Does Talking help?

Can talking with a therapist really help?
Many people underestimate the power of communicating their ideas and feelings to another person

Counselling utilises the power of talking and communicating feelings.With text messaging, online networking and emailing so effective, talking to another person may seem old-fashioned. These days, communication is brief and electronic. A quick text message or a short email is usually enough to get our message across.

But humans have been talking to each other for a long time. Our minds are programmed to be social and the need to communicate with each other is powerful. Talking is a way of relating to another person.

We know more about the brain than ever before and developments in neuroscience have shown the important links between communication, language acquisition and emotional development. The truth is that humans need to talk. Thoughts and feelings stored inside and left unexpressed can leave us emotionally or psychologically overwhelmed.

Language, it seems, has evolved for many reasons.

Most of us talk all the time but sometimes talking isn’t so easy

Talking about things that really matter may be difficult and sometimes the hardest thing about feelings is sharing them with other people. We often confine our most significant emotions to our internal world. These thoughts or feelings are very alive within us but we may never feel confident to share them with friends and family. They remain inside us, and sometimes take on a life of their own.

We often feel afraid of being judged for our thoughts, hopes or feelings and this makes sharing these parts of ourselves difficult.

Talking is good for you

A catharsis is defined as the expression or discharge of repressed emotions and ideas. Putting emotions and thoughts into words can relieve emotional unease and untangle complex feelings and ideas. Getting problematic emotions out of ourselves allows us to focus on our feelings from a distance and helps us maintain good mental health.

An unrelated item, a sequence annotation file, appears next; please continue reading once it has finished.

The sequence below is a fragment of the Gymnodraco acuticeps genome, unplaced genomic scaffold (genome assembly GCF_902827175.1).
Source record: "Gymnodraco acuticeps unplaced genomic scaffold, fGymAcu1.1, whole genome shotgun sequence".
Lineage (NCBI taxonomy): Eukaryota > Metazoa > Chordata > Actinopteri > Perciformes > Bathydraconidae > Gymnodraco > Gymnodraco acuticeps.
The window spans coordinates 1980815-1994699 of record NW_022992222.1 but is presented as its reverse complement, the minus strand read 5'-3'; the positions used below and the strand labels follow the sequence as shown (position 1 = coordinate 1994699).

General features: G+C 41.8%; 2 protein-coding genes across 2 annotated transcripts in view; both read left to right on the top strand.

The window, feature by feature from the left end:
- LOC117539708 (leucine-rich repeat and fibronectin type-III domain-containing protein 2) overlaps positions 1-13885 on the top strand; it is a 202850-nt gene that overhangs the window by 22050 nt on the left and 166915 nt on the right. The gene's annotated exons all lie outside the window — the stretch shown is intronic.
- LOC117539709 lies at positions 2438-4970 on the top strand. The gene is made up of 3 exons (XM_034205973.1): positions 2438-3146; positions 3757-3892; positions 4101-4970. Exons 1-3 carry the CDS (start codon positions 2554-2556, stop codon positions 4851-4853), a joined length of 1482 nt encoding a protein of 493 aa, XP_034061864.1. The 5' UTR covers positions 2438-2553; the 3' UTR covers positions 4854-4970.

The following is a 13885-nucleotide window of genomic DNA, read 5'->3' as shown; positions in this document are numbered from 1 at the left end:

Talking in therapy helps alleviate emotional and psychological problemsTalking can also help resolve problems. Through talking, feelings get expressed, we gain more clarity in our thoughts and solutions will often surface. In talking with another person, new perspectives often come to light and new perspectives can make old issues feel very different.

The way a person feels inside is important. Being able to communicate what’s inside through spoken words is essential for emotional and psychological well-being. Over time, unexpressed thoughts and feelings can lead to depression, anxiety, shame, relationship problems, self-harm, self-worth issues and many other forms of distress.

But why should I talk to a counsellor or psychotherapist?

Talking with anyone can be useful and sharing thoughts and emotions with friends, colleagues or family members is a great way to connect with other people and feel supported. We all need to feel safe, understood and supported from time to time.

And turning to someone for help is not a new concept! Though contemporary counselling and psychotherapy has been around in its current form for only about a century, people have been using the power of talking throughout history. In the past, religious leaders, spiritual leaders, physicians, social workers and village elders were the authority figures people often turned to for help and support.

A counselling session with our counsellors in LondonA modern-day therapist is not a friend or a family member, but someone who builds a healthy, professional relationship with their clients through trust and openness. A therapist is trained to remain outside a situation and to facilitate communication in a way that helps encourage self-awareness and self-development.

And therapists are not judgemental. Though every person’s story is unique, an experienced therapist will have likely ‘heard it all before’.
A good therapist will understand how complicated life can be and how emotional and psychological forces can dominate someone’s life.

Counsellors and psychotherapists are trained to talk, listen, explore and support. For the benefit of their clients, that’s just what they do.

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